Concert Preview: Lilly Hiatt
With her excellent fourth studio album "Trinity Lane" having been released for mere hours, the Nashville-raised singer-songwriter will showcase her new work this Sunday at Rumba Cafe
“Oh, man,” singer-songwriter Lilly Hiatt exclaims dolefully as we start off our phone interview discussing her latest single, “The Night David Bowie Died,” and its obvious inspiration. “Well, I think for me…first of all, I think David Bowie’s got this sort of celestial kind of aura about him. So having a guy like that leave…you kind of perceive and see them as these immortal Gods of rock-and-roll. I’m like, ‘No, that can’t happen!’ you know? ‘It can’t be!’ Just kind of the initial shock of that.”
Hiatt’s tribute is a gutsy, raw, mid-tempo rocker with thick, crunchy guitars — and in its accompanying video she meanders through images of hometown haunts with her reflective visage emblazoned with Bowie’s iconic Aladdin Sane lightning bolt make-up. It’s the kind of dedication you have to think he might have loved.
“But also his legacy — he did so many things that…I remember hearing the song ‘Changes’ on some computer program I had when I was a kid that was trying to teach you about…it was like a kid encyclopedia online or something like that. It had a clip of [that song] on there talking about rock-and-roll music. And from there, you know, Labyrinth, Hunky Dory, the Lou Reed album Transformer he produced — just his hand in musical culture was massive, you know? That leaving a gap in the atmosphere.”
Bowie’s death two days after his 69th birthday in January 2016 was tough to swallow — even for people I know who aren’t typically fazed by the passing of public figures, it was intensely personal.
“It was kind of the catalyst — his death — for looking at where I was in my life,” Hiatt affirms. “It felt really lonely without him, without anyone to talk to about it, really.”
A native of Nashville, and daughter of veteran singer, songwriter, and instrumentalist John Hiatt, she has been performing music since the age of 12. Her first band, Shake Go Home, was formed during Hiatt’s years as a psychology major at the University of Denver. She would also appear on her father’s 2008 album, Same Old Man, as a guest vocalist on the tracks “Love You Again” and “What Love Can Do,” as well as albums by alt-country singer Ronnie Fauss, and Americana-rock outfit Across Tundras. In 2012, Hiatt signed with Normaltown Records and released her first solo album, Let Down. Its follow-up, Royal Blue, arrived in 2015. Earlier this year, she collaborated with Columbus export Aaron Lee Tasjan on a pair of singles — “Dublin Blues” and “Angel From Montgomery” — on The Luck Mansion Sessions.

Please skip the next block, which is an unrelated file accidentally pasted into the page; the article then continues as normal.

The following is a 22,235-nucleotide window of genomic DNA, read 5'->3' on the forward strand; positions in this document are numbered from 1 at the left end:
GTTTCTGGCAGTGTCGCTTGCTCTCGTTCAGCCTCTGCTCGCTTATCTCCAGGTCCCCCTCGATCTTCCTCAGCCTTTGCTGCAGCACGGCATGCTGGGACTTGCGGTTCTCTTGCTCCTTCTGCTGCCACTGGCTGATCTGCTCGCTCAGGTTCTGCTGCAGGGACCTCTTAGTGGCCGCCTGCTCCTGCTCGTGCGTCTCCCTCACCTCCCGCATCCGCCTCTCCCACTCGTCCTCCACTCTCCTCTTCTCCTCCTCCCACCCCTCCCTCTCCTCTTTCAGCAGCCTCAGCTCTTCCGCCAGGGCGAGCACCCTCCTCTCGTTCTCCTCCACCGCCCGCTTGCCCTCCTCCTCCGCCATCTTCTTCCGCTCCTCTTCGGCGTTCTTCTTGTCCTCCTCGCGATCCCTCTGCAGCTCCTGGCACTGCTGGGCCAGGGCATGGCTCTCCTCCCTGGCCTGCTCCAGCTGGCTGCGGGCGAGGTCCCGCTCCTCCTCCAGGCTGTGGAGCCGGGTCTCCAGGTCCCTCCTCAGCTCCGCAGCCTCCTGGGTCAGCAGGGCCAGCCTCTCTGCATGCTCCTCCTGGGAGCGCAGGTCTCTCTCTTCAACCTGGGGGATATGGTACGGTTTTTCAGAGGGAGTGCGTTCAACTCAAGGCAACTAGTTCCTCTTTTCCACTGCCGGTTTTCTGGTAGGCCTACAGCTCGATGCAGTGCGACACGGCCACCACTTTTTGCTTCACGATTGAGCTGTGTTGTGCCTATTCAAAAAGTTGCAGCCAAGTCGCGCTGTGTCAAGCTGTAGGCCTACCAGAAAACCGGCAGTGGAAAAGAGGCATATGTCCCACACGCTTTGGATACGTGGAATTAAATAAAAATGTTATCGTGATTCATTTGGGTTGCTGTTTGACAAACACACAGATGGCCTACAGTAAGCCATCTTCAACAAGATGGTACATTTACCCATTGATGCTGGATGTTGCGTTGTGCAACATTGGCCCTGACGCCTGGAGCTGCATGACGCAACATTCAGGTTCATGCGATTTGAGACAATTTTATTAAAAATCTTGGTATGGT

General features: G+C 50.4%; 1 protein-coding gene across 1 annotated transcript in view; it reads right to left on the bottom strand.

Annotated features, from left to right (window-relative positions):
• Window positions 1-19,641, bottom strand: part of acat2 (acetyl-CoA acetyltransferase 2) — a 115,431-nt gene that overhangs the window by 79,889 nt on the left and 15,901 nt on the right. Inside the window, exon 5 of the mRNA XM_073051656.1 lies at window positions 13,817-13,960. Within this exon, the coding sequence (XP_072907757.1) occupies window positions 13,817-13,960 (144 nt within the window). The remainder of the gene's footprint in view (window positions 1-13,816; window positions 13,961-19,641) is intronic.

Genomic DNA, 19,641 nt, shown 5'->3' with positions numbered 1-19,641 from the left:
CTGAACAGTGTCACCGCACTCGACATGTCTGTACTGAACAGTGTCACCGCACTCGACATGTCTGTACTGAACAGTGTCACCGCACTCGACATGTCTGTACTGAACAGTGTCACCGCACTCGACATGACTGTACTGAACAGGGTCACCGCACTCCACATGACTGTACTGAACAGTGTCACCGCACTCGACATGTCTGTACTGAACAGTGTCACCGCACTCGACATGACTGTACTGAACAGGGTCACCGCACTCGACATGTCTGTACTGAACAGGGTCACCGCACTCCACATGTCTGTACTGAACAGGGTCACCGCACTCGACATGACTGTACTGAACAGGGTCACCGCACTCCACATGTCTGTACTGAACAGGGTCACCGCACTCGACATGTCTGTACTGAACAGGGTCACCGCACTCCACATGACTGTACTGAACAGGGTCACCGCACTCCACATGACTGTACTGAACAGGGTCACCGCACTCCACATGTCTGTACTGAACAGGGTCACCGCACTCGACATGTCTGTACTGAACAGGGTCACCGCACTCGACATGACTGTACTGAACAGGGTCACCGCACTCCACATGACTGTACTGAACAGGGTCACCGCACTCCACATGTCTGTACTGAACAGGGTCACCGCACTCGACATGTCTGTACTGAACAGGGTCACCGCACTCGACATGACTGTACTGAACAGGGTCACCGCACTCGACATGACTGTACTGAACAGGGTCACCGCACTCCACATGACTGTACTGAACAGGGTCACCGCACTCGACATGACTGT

On Friday, Hiatt released Trinity Lane, her fourth solo album. Through-and-through it’s a fantastic listen, and it’s interesting to hear where her influences ebb and flow between country, blues, R&B, and alternative rock. Shovels and Rope’s Michael Trent, who is also Hiatt’s stablemate at New West Records, produced the album, an experience that was rewarding while allowing her to remain the creative driving force behind her own material.
“Well, you know, Michael is amazing. I took my band out there and the way we did it is we sort of stood in a circle — Michael and his engineer, Andy Dixon, would sit in their chairs by the computers and they would watch us play through a song. We’d play through it three or four times, and he would literally just watch us work it out. There were some times before he chimed in…you know, he really let me be the boss and he really listened to me. Which was a beautiful thing — he really had a lot of faith in me as a bandleader, so that’s very encouraging and helps you rise to the occasion. And then after, we kind of sorted some things out as a band, that’s when he would come in and start giving in his two cents, whether it would be, ‘You know, I think we need to speed this up a little, rock it out a little harder. Let’s try that.’ Or ‘Maybe we should try this kind of drum beat.’ But he didn’t ever try to alter the overall…he let us solidify the vibe.
And then he kind of brought out the colors — he made things a little more vivid. He has all sorts of ideas and he’s really gifted in that. It could be the simplest thing like tambourines in this song, or piano — he plays on almost every track. He put a really cool guitar solo on ‘Trinity Lane.’ But he never tried to micromanage what we were doing. He let us get there first so he could wrap his head around what we were doing, and come to that place with us. It was really neat.”
Hiatt’s Columbus fans will have the opportunity to help her celebrate the album’s launch almost immediately when she takes the stage on Sunday evening at Rumba Cafe in SoHud. Local folk-rocker Sean Marshall will open the show. Tickets are $10 plus taxes and fees (guests under 21 will pay an additional $2 cover at the door), and are available through the venue’s website.